Environment

Student Strikes: How Young Activists Are Leading the Fight Against Climate Change

By Jil Carrara
15.03.19

Images by James Gourlay for the Durham University Charity Fashion Show 2019

Students and young activists are striking in more than 100 countries around the world today to demand government action on climate change. We look at the rising tide of young activists challenging governments and standing up for our planet to ensure a better future for generations to come.

 

Growing up in a social and political climate where #metoo and #blacklivesmatter are talked about on a daily basis and expressing your opinion on social media is as normal as taking to the women’s march, younger generations are becoming increasingly interested in making a positive change.

Gen Z are the first generation that will live almost the entirety of their lives with the repercussions of climate change, as we now have a little less than 12 years to limit irreversible climate change catastrophe - including extreme heat, drought, floods and poverty. 

On February 15th, more than 10,000 UK school children from across 30 cities walked out of classrooms and marched for our planet, joined in Brighton by Green Party MP Caroline Lucas, who has been fighting for greener initiatives in Parliament.

Today, they will strike again, joining thousands of school children in 1,769 places in 112 countries around the world who are protesting on #FridaysForFuture. The UK strike is being coordinated by school kids through an organisation they founded called Youth Strike 4 Climate.  School children are normally only allowed time off school for medical reasons or ‘exceptional circumstances’, which led to parents receiving a template letter to excuse the children’s absence with teachers that claims that “having only 12 years left to cut CO2 emissions by 50%, as per the latest UN IPCC report, is pretty dire and exceptional circumstances to find ourselves in. And it is in that light that I’m giving my child permission.”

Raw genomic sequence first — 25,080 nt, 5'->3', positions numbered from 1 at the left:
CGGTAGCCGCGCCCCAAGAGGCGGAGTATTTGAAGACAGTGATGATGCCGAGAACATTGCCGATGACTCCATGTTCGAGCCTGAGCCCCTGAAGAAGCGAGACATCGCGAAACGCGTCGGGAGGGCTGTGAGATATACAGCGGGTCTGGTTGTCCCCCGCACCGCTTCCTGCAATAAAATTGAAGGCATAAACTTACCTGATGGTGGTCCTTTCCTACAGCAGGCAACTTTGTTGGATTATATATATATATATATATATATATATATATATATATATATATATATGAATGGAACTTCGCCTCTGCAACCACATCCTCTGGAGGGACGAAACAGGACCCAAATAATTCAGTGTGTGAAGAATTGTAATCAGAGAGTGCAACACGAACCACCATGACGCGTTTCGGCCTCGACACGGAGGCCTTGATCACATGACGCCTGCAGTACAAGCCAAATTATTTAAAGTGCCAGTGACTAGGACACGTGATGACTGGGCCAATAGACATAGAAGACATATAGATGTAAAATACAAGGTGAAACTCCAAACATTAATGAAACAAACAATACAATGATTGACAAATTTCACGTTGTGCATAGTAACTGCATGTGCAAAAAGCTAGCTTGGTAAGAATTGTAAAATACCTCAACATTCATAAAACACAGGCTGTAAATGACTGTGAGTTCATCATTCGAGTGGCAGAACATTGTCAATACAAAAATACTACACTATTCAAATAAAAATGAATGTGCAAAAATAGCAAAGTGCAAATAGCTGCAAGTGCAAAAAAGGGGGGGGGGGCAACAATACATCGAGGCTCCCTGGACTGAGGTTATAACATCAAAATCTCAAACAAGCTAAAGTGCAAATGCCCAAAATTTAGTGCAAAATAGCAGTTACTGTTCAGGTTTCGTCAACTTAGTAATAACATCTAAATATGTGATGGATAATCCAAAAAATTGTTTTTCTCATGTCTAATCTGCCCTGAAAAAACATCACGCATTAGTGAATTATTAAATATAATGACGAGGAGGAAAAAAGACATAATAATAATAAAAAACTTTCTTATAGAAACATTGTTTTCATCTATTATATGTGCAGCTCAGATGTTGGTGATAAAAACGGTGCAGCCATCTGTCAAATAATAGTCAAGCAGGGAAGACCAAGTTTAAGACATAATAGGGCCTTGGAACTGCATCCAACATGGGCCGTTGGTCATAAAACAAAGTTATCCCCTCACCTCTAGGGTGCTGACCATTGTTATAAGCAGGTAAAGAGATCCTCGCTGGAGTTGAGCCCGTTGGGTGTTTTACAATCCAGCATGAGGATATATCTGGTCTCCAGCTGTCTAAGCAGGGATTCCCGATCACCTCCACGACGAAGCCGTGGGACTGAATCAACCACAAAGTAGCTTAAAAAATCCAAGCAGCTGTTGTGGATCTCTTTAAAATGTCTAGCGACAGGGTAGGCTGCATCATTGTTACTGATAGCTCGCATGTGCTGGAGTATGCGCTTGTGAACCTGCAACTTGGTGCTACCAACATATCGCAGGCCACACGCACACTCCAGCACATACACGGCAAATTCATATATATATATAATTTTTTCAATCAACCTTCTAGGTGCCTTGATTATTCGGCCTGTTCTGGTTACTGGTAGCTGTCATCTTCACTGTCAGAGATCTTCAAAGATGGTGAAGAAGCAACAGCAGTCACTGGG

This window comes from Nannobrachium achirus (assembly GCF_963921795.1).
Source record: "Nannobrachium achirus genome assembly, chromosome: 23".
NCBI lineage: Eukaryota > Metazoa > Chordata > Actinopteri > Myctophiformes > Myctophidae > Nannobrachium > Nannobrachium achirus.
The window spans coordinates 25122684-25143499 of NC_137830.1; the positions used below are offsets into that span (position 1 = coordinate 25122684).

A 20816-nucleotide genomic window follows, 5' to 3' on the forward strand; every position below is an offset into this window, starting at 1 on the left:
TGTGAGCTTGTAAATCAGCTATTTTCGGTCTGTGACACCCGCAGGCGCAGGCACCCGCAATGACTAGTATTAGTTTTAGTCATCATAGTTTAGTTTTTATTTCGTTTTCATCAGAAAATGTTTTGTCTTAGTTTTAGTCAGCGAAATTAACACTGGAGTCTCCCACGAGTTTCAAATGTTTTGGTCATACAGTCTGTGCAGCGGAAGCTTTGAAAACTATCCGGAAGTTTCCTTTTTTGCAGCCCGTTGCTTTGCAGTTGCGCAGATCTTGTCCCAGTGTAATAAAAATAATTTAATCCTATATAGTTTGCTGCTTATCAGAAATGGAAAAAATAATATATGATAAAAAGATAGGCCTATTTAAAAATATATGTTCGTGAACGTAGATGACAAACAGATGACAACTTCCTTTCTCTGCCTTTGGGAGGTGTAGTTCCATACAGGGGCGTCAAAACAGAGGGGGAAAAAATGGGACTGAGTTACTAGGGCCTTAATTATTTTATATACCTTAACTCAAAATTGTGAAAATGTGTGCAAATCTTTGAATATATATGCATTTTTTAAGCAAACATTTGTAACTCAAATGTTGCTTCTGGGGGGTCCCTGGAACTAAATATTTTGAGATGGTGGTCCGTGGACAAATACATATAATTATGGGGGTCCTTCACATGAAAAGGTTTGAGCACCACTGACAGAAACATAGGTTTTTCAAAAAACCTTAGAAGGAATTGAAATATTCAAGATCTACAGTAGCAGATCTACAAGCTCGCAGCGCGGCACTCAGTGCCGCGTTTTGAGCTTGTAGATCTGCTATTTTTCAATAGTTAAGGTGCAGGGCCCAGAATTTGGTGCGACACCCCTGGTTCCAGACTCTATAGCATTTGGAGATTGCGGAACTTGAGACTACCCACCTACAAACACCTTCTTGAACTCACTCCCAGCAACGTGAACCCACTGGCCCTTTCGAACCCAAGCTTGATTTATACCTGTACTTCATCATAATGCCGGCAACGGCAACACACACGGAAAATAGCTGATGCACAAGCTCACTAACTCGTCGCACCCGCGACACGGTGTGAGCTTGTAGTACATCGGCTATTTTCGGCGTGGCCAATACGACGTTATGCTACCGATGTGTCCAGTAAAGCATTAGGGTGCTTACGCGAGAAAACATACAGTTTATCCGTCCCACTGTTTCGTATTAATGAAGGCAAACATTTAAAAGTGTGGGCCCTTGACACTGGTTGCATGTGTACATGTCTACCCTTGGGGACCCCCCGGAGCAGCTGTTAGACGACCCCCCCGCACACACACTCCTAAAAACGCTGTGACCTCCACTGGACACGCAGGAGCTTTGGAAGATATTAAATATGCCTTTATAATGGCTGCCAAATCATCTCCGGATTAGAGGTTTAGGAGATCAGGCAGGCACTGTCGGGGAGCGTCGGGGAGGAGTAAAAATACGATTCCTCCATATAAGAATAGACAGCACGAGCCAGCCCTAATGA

Spearheading this young environmental movement is Greta Thunberg, the 16-year-old activist, who made headlines recently during the COP24 conference with a speech that spoke truth to power, by saying “until you start focusing on what needs to be done rather than what is politically possible, there is no hope. We cannot solve a crisis without treating it as a crisis”. In August 2018 Greta cut school and held a solo protest outside Sweden’s parliament for two weeks straight to advocate for change and will continue to do so every Friday until her country of Sweden (but ideally the world) will be in alignment with the Paris agreement.

Since then, thousands of school students around the world have joined her and the School Strikes 4 Climate Action protests culminating in a 30,000 student protest in Davos, Belgium during the World Economic Forum. The traction and magnitude of Greta’s action and words have resonated with teenagers around the globe who feel it’s time for change and are willing show up where it counts. Their weapon? Social media - used as a catalyst for good. 

The same level of activism can be seen in the fashion industry as well, with young emerging designers such as Collina Strada and Chromat making statements about climate change through their collections during New York Fashion Week. In the UK, Durham University held a charity fashion show that has raised a whopping £150,000 for the Environmental Justice Foundation. 

Sasha Reviakin, Head of PR and Marketing for the Durham University Charity Fashion Show, told us: “We have a huge role to play as students and can make it happen through individual action and collective campaigning”. Sasha has also noticed that “more and more student-led fashion initiatives [are] pushing for positive change from the grassroots.”  The amount raised for charity is a testament to what can happen when Gen Z demands action. After all, “it’s our and our children’s futures we’re talking about - there’s no excuse not to stand up, speak out and act before it’s too late," says Sasha. 

As we expect thousands of kids to strike in the UK and across the world today, while Greta will once again sit outside the Swedish parliament, it leaves us wondering if teeneagers are having to fight for their own futures and are having to do so at the cost of their own childhood and education, will governments finally listen? 

Student Strikes: How Young Activists Are Leading the Fight Against Climate Change